“Oh, well,” he retorted coolly, “if that’s the way you look at it! But if you’re not in a desperate hurry, I’ll take off my jacket.”
“What did you prod him for, anyway?” another asked.
“I’m sorry I didn’t jab him twice as hard; though I’d have wasted my energy,” Edgar explained. “The fellow has no sense, but that’s no reason why he should be allowed to frighten a pretty girl.”
His antagonist looked as if a light had suddenly dawned on him.
“Is that why you did it?”
“Of course! Do you think I’d attack a man of nearly twice my weight without some reason?”
The fellow laughed.
“We’ll let it go at that. You’re all right, Percy. We like you.”
“Thanks,” said Edgar; “but my name isn’t Percy. Couldn’t you think of something more stylish for a change?”
They greeted this with hoarse laughter; and George, arriving on the scene, scrambled down into the pit with them to help the men below. It was some time later when he rejoined the girl, who was then gathering berries in the wood. She saw that his face and hands were grimy and his clothes were soiled.
“I heard that you found the unfortunate man. It was very sad,” she said. “But what have you been doing since?”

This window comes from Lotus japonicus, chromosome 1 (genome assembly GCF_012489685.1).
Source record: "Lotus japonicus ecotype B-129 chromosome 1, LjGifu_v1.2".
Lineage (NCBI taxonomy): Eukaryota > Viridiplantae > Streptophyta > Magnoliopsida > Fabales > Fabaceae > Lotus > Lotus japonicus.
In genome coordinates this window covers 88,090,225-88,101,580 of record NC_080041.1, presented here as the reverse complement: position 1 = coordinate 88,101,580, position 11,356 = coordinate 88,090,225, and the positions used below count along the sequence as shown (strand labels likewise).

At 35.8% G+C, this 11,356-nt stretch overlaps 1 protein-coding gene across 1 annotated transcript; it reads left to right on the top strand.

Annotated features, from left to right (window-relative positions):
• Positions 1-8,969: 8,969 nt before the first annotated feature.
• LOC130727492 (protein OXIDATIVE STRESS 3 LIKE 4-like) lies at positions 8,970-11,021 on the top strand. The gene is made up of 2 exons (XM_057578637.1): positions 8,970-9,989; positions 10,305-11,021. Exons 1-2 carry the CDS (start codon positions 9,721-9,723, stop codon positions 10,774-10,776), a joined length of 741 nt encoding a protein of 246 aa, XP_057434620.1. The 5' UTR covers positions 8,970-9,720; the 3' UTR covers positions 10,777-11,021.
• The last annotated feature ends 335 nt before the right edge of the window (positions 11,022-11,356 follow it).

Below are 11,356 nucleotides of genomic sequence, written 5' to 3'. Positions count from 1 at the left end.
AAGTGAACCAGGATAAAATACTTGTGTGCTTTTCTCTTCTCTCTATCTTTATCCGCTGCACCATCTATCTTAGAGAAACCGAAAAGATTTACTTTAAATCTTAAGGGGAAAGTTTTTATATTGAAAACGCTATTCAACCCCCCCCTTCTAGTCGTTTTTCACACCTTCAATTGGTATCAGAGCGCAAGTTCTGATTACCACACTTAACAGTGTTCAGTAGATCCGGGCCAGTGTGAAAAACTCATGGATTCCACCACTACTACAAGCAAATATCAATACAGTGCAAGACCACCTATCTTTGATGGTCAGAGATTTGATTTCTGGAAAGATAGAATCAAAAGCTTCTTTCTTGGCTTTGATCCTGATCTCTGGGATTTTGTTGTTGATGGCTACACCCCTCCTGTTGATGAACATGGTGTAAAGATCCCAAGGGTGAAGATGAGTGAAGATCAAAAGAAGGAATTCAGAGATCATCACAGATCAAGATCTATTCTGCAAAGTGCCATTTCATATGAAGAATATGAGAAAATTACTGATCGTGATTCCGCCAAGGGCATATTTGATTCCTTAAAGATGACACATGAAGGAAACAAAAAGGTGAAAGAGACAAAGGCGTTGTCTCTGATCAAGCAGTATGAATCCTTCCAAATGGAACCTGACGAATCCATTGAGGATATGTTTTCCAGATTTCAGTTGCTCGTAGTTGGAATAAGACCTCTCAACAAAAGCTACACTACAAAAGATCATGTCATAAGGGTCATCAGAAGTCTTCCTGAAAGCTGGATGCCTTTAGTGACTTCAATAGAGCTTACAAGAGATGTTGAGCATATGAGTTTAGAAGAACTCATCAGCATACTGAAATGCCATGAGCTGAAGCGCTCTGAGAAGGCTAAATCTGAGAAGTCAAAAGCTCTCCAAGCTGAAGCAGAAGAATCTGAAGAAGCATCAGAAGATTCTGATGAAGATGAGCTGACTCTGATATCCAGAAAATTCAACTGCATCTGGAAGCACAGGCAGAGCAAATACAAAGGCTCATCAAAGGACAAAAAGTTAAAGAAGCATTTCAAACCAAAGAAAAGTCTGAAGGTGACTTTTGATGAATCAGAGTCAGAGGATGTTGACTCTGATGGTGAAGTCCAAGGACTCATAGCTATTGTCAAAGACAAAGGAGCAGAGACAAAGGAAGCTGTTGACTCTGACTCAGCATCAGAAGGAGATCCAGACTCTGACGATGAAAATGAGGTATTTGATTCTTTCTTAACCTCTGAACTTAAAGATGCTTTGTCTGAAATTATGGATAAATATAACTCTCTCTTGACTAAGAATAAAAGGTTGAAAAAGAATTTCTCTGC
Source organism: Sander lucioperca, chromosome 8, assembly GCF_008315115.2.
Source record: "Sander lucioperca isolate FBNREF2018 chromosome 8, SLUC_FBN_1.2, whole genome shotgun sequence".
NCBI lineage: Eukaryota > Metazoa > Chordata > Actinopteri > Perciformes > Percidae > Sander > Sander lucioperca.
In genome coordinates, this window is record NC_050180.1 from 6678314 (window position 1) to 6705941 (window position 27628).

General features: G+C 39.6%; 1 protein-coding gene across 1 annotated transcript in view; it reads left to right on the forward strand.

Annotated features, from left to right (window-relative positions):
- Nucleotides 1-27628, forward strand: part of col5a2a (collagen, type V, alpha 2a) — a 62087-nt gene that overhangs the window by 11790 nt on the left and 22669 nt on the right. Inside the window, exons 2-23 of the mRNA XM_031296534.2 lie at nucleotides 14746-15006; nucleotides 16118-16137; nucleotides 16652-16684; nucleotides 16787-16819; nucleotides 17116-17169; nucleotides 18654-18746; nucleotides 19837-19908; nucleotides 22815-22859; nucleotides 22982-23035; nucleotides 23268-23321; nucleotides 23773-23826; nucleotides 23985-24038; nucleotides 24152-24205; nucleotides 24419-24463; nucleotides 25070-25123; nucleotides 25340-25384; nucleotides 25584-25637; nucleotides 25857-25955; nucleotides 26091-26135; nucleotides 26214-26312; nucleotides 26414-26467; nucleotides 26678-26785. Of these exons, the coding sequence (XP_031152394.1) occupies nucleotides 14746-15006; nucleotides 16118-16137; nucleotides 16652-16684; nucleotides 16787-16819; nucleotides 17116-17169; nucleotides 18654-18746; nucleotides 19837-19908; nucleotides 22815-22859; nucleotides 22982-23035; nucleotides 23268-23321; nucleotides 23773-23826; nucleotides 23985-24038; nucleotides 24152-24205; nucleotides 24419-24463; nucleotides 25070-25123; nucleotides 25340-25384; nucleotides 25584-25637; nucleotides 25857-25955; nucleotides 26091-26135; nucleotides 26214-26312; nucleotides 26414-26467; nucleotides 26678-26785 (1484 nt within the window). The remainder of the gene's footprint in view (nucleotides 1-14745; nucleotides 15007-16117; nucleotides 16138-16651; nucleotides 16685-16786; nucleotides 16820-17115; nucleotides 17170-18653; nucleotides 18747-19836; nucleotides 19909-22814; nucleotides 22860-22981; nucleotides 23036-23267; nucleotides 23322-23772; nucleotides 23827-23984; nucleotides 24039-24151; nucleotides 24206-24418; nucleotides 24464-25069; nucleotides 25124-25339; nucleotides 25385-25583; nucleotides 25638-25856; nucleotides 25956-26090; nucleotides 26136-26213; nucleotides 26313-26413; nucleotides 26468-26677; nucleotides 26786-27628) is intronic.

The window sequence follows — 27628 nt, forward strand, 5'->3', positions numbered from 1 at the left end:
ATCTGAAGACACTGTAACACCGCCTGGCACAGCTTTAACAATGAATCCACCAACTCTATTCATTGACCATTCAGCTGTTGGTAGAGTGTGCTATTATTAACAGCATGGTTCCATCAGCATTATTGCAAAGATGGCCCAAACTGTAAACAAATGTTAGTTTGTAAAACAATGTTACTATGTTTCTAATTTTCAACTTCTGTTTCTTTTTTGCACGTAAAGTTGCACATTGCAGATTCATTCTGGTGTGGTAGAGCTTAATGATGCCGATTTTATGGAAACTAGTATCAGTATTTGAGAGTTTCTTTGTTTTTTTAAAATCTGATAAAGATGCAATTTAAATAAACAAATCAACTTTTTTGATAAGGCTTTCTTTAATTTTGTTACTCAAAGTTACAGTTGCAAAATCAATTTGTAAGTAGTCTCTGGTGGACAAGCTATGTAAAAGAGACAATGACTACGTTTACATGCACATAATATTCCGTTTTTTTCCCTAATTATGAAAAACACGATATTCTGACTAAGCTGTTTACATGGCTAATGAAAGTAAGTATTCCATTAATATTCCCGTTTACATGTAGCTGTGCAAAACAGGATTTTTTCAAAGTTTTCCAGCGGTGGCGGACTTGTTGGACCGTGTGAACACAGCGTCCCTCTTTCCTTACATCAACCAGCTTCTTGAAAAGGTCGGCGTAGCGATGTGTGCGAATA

“Shoveling a ton or two of gravel. Then I assisted in jacking up one side of the engine.”
“Why? Did you enjoy it?”
George laughed; he had, as it happened, experienced a curious pleasure in the work. He was accustomed to the more vigorous sports; but, after all, they led to no tangible results, and in this respect his recent task was different—one, as he thought of it, could see what one had done. He had been endowed with some ability of strictly practical description, though it had so far escaped development.
“Yes,” he responded. “I enjoyed it very much.”
The girl regarded him with a trace of curiosity.
“Was that because work of the kind is new to you?”
“No,” George answered. “It isn’t altogether a novelty. I once spent three years in manual labor; and now when I look back at them, I believe I was happy then.”
She nodded as if she understood.
“Shall we walk back?” she suggested.
They went on together, and though the sun was now fiercely hot and the distance long, George enjoyed the walk. Once they met a ballast train, with a steam plow mounted at one end of it, and a crowd of men riding on the open cars; but when it had passed there was nothing to break the deep silence of the woods. The dark firs shut in the narrow track except when here and there a winding lake or frothing river filled a sunny opening.
Soon after George and his companion reached the train, the engine came back with a row of freightcars, and during the afternoon the western express pulled out again, and sped furiously through the shadowy bush.